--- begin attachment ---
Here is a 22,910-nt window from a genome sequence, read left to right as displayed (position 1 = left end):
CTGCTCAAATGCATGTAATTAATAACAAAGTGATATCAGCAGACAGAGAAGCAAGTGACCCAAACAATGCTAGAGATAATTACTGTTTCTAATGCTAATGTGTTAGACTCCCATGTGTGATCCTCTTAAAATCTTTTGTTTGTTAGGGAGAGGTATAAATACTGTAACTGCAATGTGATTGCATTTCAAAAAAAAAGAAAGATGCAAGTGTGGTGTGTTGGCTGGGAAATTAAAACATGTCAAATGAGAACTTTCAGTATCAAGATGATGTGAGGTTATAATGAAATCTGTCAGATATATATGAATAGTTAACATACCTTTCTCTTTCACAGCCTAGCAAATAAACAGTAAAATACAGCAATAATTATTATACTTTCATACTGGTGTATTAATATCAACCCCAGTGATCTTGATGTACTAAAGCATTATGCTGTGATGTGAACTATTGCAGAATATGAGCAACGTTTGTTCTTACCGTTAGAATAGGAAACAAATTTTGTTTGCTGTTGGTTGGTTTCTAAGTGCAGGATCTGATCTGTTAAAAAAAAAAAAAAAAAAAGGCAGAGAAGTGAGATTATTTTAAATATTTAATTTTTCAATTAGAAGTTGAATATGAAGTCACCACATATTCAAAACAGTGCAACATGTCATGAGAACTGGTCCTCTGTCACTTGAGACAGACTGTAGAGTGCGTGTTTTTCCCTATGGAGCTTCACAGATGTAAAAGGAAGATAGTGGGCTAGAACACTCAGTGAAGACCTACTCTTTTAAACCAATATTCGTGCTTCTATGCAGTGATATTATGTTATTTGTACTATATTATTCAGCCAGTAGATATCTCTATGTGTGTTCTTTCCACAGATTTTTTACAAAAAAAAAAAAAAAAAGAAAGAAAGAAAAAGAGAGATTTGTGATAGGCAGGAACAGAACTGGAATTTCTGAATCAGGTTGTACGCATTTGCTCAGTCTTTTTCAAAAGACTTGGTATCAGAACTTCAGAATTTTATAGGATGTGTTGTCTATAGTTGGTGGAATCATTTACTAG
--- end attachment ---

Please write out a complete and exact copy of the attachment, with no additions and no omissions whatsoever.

Here is a 22,910-nt window from a genome sequence, read left to right as displayed (position 1 = left end):
CTGCTCAAATGCATGTAATTAATAACAAAGTGATATCAGCAGACAGAGAAGCAAGTGACCCAAACAATGCTAGAGATAATTACTGTTTCTAATGCTAATGTGTTAGACTCCCATGTGTGATCCTCTTAAAATCTTTTGTTTGTTAGGGAGAGGTATAAATACTGTAACTGCAATGTGATTGCATTTCAAAAAAAAAGAAAGATGCAAGTGTGGTGTGTTGGCTGGGAAATTAAAACATGTCAAATGAGAACTTTCAGTATCAAGATGATGTGAGGTTATAATGAAATCTGTCAGATATATATGAATAGTTAACATACCTTTCTCTTTCACAGCCTAGCAAATAAACAGTAAAATACAGCAATAATTATTATACTTTCATACTGGTGTATTAATATCAACCCCAGTGATCTTGATGTACTAAAGCATTATGCTGTGATGTGAACTATTGCAGAATATGAGCAACGTTTGTTCTTACCGTTAGAATAGGAAACAAATTTTGTTTGCTGTTGGTTGGTTTCTAAGTGCAGGATCTGATCTGTTAAAAAAAAAAAAAAAAAAAGGCAGAGAAGTGAGATTATTTTAAATATTTAATTTTTCAATTAGAAGTTGAATATGAAGTCACCACATATTCAAAACAGTGCAACATGTCATGAGAACTGGTCCTCTGTCACTTGAGACAGACTGTAGAGTGCGTGTTTTTCCCTATGGAGCTTCACAGATGTAAAAGGAAGATAGTGGGCTAGAACACTCAGTGAAGACCTACTCTTTTAAACCAATATTCGTGCTTCTATGCAGTGATATTATGTTATTTGTACTATATTATTCAGCCAGTAGATATCTCTATGTGTGTTCTTTCCACAGATTTTTTACAAAAAAAAAAAAAAAAAGAAAGAAAGAAAAAGAGAGATTTGTGATAGGCAGGAACAGAACTGGAATTTCTGAATCAGGTTGTACGCATTTGCTCAGTCTTTTTCAAAAGACTTGGTATCAGAACTTCAGAATTTTATAGGATGTGTTGTCTATAGTTGGTGGAATCATTTACTAG